[A Quick Note on *Chogue*](/blog/articles/chogueResponse)
Dr. Pippin Barr has put up a couple of posts on Chogue, his hybrid of Chess and Rogue. His work there feels in a very similar space to mine with The Quiet Sleep and so I wanted to add a little to it from my experience.
What I found from hybridizing a tower defense with the processes behind thinking, as I did with The Quiet Sleep, is that both halves put a lot of weight on the design process. I built a number of the features of The Quiet Sleep to make sure that enough of the process behind thinking came through in the game. This is what allowed the game to make more dynamic statements that came from the interaction between the pieces. There’s a difference between a translation and a theming and it’s the degree to which the various influences are integrated.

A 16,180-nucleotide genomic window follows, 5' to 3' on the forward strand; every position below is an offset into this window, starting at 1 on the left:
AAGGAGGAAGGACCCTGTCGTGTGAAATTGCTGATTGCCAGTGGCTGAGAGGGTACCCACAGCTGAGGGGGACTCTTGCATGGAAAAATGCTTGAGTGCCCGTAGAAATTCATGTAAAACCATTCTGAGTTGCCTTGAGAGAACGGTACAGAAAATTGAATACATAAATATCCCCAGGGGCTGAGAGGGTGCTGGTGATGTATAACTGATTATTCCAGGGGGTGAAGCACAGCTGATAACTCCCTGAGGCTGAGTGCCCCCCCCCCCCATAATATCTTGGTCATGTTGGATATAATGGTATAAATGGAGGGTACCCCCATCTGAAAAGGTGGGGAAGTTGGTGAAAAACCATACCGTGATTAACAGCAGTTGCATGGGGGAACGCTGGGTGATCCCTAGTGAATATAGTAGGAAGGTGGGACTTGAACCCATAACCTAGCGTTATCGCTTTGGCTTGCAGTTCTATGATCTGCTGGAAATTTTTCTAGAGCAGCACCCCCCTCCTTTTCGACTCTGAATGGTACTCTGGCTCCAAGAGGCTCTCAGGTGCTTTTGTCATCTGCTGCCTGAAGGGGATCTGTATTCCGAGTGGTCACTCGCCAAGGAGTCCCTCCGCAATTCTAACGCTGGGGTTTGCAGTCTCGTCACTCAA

As a thought experiment, imagine a traditional wave-based tower defense that is flavored as emotions coming down a path and towers like those of The Quiet Sleep defending you from them with a CYOA on top of it that pushes a story and that influences the waves that appear. This sounds like it could have been a lot of fun too, but it wouldn’t have felt like a translation in the way of The Quiet Sleep. It would have felt more like a theming, and wouldn’t have been able to achieve much of what I was most proud of with the game.
It’s necessary when hybridizing to hybridize and not just cherry-pick parts from one to graft onto the other, at least if hybridization is the goal. It is important that the final product be recognizable as both of its parents if it is to speak on them both and not just one.